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Brenda F. Johnson

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Like 17

  1. Like
    Brenda F. Johnson reacted to SafetyNurse1968, ADN, BSN, MSN, PhD in Have you had your Colonoscopy? March is Colon Cancer Awareness Month   
    Thanks everyone, I'm going to insist on a colonoscopy next time. I appreciate you taking the time to CARE! much nurse love.
  2. Like
    Brenda F. Johnson reacted to beckyboo1 in Have you had your Colonoscopy? March is Colon Cancer Awareness Month   
    No no no!  It is not even in the same category.  Insist on a colonoscopy...and not a Cologuard either!  I wonder how out of touch your physician is about other medical conditions.  I can't even count how many times in my 2 years assisting with colonoscopies that I've seen colon cancer in ppl age 70+ who just never could see the need for one.  People are so afraid of the prep and my thought on that is always, do you think chemo-radiation-surgery-colostomy wouldn't be scary? 
  3. Like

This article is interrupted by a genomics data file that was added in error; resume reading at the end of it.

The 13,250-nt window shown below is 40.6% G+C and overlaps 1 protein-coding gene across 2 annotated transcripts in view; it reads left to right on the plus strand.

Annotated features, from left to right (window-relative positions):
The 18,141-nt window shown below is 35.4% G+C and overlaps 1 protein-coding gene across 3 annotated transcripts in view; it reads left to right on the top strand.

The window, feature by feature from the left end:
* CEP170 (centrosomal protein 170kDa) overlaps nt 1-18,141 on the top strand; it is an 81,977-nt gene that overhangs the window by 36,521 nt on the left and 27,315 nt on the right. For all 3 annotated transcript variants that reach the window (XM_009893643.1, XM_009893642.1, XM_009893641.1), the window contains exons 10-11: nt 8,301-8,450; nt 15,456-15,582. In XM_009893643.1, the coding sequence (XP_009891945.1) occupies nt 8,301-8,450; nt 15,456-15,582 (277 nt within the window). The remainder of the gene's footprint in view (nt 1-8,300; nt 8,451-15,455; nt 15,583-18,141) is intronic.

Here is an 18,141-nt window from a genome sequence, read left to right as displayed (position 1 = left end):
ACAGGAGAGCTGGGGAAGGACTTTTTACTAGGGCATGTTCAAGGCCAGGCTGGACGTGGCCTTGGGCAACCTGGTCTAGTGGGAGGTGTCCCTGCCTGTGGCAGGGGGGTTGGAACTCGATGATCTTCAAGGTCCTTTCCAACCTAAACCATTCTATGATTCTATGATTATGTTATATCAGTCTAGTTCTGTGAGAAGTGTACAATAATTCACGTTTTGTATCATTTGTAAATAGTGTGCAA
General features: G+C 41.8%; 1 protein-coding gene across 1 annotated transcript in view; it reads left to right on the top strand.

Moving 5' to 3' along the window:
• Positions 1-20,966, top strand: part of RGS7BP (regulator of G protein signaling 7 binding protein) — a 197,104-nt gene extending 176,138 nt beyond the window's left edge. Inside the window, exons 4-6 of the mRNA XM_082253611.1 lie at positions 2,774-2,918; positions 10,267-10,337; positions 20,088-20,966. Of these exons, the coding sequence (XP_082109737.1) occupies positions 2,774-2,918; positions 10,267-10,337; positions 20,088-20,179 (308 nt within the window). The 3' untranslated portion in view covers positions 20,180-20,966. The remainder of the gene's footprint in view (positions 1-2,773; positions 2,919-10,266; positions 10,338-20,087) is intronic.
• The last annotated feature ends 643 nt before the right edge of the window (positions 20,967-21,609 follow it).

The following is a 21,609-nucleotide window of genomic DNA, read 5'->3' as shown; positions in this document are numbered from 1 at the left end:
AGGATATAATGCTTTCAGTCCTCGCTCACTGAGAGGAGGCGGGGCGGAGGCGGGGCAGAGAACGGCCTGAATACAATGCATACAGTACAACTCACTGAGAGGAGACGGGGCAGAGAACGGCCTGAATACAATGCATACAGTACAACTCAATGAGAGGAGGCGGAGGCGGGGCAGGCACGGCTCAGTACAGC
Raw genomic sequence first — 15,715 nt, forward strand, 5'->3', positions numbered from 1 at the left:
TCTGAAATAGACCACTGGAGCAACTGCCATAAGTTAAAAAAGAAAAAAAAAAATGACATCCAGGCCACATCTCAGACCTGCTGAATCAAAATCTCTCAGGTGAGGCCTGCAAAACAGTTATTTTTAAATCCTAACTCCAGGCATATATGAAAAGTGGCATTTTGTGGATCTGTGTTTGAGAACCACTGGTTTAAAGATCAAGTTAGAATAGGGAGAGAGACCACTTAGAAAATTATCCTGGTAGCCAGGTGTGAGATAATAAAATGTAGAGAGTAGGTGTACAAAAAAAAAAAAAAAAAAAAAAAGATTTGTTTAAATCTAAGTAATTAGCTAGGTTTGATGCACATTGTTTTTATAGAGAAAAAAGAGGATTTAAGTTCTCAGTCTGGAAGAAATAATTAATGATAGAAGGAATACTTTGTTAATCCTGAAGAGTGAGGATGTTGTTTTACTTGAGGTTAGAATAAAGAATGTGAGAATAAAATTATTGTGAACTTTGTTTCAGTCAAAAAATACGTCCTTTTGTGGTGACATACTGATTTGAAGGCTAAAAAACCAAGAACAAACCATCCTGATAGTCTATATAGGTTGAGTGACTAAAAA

Brenda F. Johnson reacted to Cuttykupcake in Have you had your Colonoscopy? March is Colon Cancer Awareness Month   
    I’m nowhere near the age where it is “recommended” but I’ve had several now thanks to having ulcerative colitis. The prep is the worst part and always makes me vomit no matter what method I use. Wish there was an easier way to do it.
     
    Now, my mom IS at the recommended age but refuses to have it done even though I’ve told her how important it is...
  4. Like
    Brenda F. Johnson reacted to Bandaide in Have you had your Colonoscopy? March is Colon Cancer Awareness Month   
    I've had 4 or 5 colonoscopies without sedation. I have an IV, and sometimes get a  little fentanyl as the scope goes round the bend - usually for the doctor's comfort. The doctor had never done one that way before, but now he has a bunch of patients who elect to do it without sedation.
  5. Like
    Brenda F. Johnson reacted to Workitinurfava in Have you had your Colonoscopy? March is Colon Cancer Awareness Month   
    I had one a few years ago, all was well. I waa so scared but nothing bad happened. I thought it would be a pain in the asz procedure but it wasn't.🤣
  6. Like
    Brenda F. Johnson got a reaction from OldDude in Have you had your Colonoscopy? March is Colon Cancer Awareness Month